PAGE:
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Cynefin framework

Ben Gray
No abstract text is available yet for this article.
December 2017: Journal of Primary Health Care
Rohit Ramaswamy, Julie Reed, Nigel Livesley, Victor Boguslavsky, Ezequiel Garcia-Elorrio, Sylvia Sax, Diarra Houleymata, Leighann Kimble, Gareth Parry
During the Salzburg Global Seminar Session 565-'Better Health Care: How do we learn about improvement?', participants discussed the need to unpack the 'black box' of improvement. The 'black box' refers to the fact that when quality improvement interventions are described or evaluated, there is a tendency to assume a simple, linear path between the intervention and the outcomes it yields. It is also assumed that it is enough to evaluate the results without understanding the process of by which the improvement took place...
April 20, 2018: International Journal for Quality in Health Care
Gerd Kempermann
The Cynefin scheme is a concept of knowledge management, originally devised to support decision making in management, but more generally applicable to situations, in which complexity challenges the quality of insight, prediction, and decision. Despite the fact that life itself, and especially the brain and its diseases, are complex to the extent that complexity could be considered their cardinal feature, complex problems in biomedicine are often treated as if they were actually not more than the complicated sum of solvable sub-problems...
2017: Frontiers in Neuroscience
Christopher J Burman, Marota A Aphane
This article focuses on the utility of a knowledge management heuristic called the Cynefin framework, which was applied during an ongoing pilot intervention in the Limpopo province, South Africa. The intervention aimed to identify and then consolidate low-cost, innovative bio-social responses to reinforce the biomedical opportunities that now have the potential to "end AIDS by 2030″. The Cynefin framework is designed to enable leaders to identify specific decision-making domain typologies as a mechanism to maximise the effectiveness of leadership responses to both opportunities and challenges that emerge during interventions...
September 2016: African Journal of AIDS Research: AJAR
Annabelle Mark, Mike Jones
The purpose of this paper is to consider capacity development for healthcare in Fragile States and its roles, for example, in securing civil and political stability, as well as improved health, within the various contexts prevailing in fragile settings across the world. As a precursor to this, however, it is important to understand how, in rapidly changing environments, the role and contribution of different donors will have an impact in different ways. This paper sets out to interpret these issues, and what becomes apparent is the need to develop an understanding of the value base of donors, which we demonstrate through the development of a value-based framework...
July 2013: International Journal of Health Planning and Management
Wendy Elford
Ergonomics literature has often identified concerns about the difficulty of gaining support for ergonomics interventions. There appears to be a shift from the view that ergonomics issues can be made to be simple, towards a wider appreciation of the complexity of ergonomics problems in the real world. A framework from knowledge management--the Cynefin Framework--is recommended as providing a way of re-perceiving situations where ergonomics problems may be present or have already been identified. The framework uses multiple ontologies and indicates appropriate courses of investigation and action for each of four domains--the simple, the complex, the complicated and the chaotic...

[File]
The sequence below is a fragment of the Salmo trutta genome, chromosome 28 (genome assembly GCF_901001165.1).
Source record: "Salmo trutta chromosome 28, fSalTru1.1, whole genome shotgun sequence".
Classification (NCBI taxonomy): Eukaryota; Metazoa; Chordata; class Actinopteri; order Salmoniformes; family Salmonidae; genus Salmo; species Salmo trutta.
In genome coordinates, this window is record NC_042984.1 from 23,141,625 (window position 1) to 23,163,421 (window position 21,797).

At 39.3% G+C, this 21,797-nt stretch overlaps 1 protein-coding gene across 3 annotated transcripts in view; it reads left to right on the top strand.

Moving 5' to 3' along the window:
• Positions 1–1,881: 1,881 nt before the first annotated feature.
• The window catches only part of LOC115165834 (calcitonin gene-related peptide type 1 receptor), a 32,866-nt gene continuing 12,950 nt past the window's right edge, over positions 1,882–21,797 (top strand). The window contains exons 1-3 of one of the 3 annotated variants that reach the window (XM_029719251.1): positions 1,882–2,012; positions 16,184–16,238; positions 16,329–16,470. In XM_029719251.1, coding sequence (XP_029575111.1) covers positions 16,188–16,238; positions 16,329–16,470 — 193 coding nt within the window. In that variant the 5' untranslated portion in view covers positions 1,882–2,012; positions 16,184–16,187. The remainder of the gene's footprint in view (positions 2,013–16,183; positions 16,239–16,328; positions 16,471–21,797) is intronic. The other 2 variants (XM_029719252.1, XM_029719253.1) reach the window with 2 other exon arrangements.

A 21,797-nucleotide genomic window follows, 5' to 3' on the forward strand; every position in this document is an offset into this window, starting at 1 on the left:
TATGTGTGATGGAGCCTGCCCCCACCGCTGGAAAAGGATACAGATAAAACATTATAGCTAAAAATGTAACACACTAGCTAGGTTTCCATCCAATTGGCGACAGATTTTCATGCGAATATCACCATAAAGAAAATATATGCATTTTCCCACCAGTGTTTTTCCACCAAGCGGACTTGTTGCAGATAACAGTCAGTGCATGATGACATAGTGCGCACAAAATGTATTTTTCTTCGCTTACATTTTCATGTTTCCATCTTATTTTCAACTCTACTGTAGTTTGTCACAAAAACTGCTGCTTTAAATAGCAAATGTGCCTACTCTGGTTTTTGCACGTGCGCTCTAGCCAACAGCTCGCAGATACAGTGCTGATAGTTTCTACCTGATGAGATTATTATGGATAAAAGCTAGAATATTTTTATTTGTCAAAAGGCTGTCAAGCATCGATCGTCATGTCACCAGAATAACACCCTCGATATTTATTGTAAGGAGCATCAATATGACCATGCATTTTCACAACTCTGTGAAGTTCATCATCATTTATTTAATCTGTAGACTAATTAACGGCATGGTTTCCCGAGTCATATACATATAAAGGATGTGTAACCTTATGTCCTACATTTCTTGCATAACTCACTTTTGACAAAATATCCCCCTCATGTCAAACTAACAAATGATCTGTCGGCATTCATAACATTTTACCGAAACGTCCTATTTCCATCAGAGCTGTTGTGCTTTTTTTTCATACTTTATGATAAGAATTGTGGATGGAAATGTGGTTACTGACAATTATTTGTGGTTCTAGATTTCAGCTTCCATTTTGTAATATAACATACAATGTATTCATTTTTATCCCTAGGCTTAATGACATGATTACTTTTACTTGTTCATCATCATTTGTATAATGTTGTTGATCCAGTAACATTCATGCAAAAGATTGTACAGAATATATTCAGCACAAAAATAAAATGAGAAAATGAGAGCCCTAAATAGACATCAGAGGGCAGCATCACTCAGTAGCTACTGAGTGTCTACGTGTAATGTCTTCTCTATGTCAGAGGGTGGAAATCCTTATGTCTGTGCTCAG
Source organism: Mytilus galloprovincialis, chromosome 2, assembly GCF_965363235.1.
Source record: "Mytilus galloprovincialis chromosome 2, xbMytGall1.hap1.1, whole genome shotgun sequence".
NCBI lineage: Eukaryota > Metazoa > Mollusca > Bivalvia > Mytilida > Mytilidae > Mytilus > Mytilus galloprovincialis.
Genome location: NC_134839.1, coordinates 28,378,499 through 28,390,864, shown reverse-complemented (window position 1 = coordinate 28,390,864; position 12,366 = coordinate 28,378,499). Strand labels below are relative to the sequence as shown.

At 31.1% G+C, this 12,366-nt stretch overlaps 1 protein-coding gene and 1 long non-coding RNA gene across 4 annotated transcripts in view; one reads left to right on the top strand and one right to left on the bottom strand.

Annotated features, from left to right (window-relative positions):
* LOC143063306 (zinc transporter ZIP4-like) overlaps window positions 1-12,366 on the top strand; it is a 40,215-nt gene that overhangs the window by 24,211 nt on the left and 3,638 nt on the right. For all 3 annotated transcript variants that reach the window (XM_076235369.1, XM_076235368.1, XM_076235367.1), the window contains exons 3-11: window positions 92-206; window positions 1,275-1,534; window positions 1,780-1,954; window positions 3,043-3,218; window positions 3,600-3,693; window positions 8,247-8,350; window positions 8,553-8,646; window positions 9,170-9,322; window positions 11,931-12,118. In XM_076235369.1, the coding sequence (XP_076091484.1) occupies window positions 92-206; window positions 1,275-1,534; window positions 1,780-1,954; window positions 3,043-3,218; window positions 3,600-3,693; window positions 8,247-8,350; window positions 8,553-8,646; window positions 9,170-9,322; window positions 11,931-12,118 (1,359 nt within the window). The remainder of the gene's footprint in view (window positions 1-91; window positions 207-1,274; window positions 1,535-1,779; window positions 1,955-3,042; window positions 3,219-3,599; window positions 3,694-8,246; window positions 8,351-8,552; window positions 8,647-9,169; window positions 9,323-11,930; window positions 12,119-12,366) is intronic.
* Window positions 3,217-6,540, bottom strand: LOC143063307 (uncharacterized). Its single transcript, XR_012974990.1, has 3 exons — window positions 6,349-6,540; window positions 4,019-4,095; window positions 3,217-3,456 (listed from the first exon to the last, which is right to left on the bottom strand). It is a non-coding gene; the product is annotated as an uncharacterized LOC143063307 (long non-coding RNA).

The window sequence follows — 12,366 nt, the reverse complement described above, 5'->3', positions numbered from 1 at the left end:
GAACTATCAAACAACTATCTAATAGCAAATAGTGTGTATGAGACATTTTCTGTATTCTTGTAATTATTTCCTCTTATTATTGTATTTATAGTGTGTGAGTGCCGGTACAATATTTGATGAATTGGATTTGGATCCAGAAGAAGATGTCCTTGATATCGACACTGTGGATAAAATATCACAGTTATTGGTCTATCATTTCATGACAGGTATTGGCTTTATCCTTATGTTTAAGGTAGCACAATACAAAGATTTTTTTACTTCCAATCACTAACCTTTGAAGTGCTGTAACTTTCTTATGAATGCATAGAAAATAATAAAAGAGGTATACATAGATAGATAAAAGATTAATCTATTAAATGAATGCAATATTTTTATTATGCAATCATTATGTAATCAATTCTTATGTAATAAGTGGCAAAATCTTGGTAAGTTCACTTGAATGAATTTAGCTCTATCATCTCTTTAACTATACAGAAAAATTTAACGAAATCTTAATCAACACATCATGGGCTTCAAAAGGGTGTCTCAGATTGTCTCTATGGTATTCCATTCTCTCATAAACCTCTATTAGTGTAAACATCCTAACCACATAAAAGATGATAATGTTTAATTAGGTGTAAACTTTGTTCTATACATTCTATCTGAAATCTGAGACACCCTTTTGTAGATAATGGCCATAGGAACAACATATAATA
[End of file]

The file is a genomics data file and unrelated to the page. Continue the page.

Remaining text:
2012: Work: a Journal of Prevention, Assessment, and Rehabilitation
Eric K Van Beurden, Annie M Kia, Avigdor Zask, Uta Dietrich, Lauren Rose
Health promotion addresses issues from the simple (with well-known cause/effect links) to the highly complex (webs and loops of cause/effect with unpredictable, emergent properties). Yet there is no conceptual framework within its theory base to help identify approaches appropriate to the level of complexity. The default approach favours reductionism--the assumption that reducing a system to its parts will inform whole system behaviour. Such an approach can yield useful knowledge, yet is inadequate where issues have multiple interacting causes, such as social determinants of health...
March 2013: Health Promotion International
Joachim P Sturmberg, Carmel M Martin
In this paper we argue that knowledge in health care is a multidimensional dynamic construct, in contrast to the prevailing idea of knowledge being an objective state. Polanyi demonstrated that knowledge is personal, that knowledge is discovered, and that knowledge has explicit and tacit dimensions. Complex adaptive systems science views knowledge simultaneously as a thing and a flow, constructed as well as in constant flux. The Cynefin framework is one model to help our understanding of knowledge as a personal construct achieved through sense making...
October 2008: Journal of Evaluation in Clinical Practice
David J Snowden, Mary E Boone
Many executives are surprised when previously successful leadership approaches fail in new situations, but different contexts call for different kinds of responses. Before addressing a situation, leaders need to recognize which context governs it -and tailor their actions accordingly. Snowden and Boone have formed a new perspective on leadership and decision making that's based on complexity science. The result is the Cynefin framework, which helps executives sort issues into five contexts: Simple contexts are characterized by stability and cause-and-effect relationships that are clear to everyone...
November 2007: Harvard Business Review
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